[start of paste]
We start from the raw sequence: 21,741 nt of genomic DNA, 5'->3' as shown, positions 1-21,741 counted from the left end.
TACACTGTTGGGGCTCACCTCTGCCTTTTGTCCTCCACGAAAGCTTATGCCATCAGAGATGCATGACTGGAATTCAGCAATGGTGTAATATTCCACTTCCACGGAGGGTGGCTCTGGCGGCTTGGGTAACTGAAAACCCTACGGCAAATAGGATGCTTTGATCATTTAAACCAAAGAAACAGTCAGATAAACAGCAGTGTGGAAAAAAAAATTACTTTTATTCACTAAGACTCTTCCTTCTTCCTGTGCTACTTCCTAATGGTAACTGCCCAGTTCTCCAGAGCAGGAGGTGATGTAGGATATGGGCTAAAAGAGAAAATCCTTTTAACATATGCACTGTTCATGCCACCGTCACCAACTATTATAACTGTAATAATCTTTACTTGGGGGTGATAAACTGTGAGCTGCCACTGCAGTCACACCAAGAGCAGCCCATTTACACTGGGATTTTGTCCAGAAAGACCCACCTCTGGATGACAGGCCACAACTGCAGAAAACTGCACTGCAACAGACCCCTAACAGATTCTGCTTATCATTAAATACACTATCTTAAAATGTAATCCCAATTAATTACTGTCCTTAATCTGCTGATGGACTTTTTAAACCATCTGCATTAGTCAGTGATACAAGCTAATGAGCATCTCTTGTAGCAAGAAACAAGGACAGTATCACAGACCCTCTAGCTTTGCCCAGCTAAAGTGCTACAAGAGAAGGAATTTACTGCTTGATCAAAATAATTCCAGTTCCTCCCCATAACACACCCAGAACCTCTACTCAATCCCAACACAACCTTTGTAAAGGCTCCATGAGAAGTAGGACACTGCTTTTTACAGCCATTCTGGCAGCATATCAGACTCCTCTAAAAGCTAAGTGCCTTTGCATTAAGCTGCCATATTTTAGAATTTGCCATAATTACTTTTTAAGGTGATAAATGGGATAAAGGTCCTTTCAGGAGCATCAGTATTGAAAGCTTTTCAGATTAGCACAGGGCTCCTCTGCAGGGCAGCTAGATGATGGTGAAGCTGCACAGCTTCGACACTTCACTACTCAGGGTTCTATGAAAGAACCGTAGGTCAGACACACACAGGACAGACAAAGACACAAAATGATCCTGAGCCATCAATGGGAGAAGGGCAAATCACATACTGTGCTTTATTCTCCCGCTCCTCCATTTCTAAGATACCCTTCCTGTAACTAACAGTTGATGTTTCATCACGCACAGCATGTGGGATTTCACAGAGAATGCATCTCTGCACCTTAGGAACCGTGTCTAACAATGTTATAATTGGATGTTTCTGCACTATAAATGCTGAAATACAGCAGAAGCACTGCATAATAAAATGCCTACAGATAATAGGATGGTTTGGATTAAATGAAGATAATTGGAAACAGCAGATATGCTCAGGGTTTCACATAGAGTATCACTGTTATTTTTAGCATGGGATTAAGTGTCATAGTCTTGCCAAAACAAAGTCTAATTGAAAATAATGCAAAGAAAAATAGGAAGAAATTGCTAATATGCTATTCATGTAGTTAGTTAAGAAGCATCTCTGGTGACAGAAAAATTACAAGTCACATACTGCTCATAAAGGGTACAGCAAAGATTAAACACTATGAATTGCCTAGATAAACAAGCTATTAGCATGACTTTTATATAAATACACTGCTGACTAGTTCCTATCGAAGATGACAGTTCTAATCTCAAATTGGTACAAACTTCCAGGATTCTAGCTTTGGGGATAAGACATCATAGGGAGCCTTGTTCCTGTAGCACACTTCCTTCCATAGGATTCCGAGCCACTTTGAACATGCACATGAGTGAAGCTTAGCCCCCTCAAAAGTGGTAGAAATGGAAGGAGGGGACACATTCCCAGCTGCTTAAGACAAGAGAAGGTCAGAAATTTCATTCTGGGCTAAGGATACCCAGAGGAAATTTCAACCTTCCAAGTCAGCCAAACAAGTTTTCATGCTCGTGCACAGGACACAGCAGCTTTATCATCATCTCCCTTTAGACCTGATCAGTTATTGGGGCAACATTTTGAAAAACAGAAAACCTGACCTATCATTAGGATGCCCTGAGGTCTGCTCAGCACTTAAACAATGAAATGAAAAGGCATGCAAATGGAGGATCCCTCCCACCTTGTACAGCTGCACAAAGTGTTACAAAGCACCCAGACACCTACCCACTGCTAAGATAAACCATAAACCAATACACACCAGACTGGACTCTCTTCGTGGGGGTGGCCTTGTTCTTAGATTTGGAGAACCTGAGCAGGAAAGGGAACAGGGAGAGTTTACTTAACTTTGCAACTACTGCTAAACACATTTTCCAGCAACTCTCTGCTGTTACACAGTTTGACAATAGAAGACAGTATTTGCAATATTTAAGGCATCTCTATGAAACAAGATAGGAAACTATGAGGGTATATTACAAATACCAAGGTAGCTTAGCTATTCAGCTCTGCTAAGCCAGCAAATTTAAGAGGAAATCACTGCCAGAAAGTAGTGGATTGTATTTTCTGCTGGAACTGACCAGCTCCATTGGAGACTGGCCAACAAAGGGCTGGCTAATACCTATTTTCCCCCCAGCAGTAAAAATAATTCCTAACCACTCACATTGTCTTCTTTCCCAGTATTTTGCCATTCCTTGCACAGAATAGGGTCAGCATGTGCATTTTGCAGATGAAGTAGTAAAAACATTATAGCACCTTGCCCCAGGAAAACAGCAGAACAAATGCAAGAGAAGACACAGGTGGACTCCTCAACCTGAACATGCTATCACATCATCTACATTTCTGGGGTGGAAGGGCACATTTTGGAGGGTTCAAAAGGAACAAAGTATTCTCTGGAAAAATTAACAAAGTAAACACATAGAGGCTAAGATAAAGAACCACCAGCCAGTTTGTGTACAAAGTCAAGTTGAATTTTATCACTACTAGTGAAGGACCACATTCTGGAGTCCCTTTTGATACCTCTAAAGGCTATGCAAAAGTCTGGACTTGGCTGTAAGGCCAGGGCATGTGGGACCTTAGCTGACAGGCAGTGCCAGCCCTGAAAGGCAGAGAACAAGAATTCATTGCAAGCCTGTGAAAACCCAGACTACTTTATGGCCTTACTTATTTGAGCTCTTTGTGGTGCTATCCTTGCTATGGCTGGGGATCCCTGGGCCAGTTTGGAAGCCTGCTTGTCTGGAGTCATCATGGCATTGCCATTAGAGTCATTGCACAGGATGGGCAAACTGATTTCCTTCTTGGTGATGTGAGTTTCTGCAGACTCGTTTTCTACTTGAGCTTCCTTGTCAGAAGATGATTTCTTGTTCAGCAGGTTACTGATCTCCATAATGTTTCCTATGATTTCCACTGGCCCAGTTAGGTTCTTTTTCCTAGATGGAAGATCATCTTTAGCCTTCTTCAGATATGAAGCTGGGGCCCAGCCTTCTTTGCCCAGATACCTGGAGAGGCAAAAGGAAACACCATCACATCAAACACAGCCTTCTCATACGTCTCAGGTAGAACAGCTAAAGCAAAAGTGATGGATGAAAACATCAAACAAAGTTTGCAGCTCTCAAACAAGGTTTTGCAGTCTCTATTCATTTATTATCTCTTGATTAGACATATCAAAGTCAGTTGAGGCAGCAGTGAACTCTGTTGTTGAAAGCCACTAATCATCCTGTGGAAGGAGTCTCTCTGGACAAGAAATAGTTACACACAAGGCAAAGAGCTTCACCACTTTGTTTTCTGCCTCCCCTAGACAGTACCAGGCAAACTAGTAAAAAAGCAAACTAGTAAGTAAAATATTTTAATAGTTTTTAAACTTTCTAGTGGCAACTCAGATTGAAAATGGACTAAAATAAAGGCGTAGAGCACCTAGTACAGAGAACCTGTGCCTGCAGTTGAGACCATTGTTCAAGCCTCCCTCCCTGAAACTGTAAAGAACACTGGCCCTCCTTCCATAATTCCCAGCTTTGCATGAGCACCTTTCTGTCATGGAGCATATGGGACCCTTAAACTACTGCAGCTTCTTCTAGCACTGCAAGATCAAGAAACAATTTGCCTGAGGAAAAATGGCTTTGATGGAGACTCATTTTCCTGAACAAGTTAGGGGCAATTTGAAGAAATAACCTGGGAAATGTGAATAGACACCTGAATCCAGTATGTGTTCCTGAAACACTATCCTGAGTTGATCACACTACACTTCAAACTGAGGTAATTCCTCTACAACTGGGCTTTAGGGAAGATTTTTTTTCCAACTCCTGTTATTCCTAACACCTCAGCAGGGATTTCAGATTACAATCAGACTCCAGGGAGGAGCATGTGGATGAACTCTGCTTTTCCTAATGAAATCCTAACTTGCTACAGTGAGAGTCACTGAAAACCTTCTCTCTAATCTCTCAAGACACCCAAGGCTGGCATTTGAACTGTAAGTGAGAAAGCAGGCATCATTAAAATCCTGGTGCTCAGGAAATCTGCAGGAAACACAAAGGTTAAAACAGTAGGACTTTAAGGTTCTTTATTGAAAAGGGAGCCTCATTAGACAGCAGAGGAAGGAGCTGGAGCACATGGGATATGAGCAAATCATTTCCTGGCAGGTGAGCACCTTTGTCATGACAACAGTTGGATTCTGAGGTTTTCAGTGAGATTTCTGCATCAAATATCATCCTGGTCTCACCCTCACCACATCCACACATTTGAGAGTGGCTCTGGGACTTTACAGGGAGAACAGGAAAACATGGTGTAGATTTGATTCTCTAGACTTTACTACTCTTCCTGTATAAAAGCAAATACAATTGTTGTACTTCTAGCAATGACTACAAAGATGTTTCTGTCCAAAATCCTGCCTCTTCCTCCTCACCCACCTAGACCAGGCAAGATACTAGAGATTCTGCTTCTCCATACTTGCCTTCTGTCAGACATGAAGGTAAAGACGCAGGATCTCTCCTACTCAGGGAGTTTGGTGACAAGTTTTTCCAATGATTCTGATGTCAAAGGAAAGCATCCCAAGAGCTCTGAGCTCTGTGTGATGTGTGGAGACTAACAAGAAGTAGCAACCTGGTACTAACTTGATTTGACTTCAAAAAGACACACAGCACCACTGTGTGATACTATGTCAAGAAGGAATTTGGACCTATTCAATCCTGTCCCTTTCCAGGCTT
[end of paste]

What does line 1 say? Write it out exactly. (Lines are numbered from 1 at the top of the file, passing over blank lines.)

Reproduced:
We start from the raw sequence: 21,741 nt of genomic DNA, 5'->3' as shown, positions 1-21,741 counted from the left end.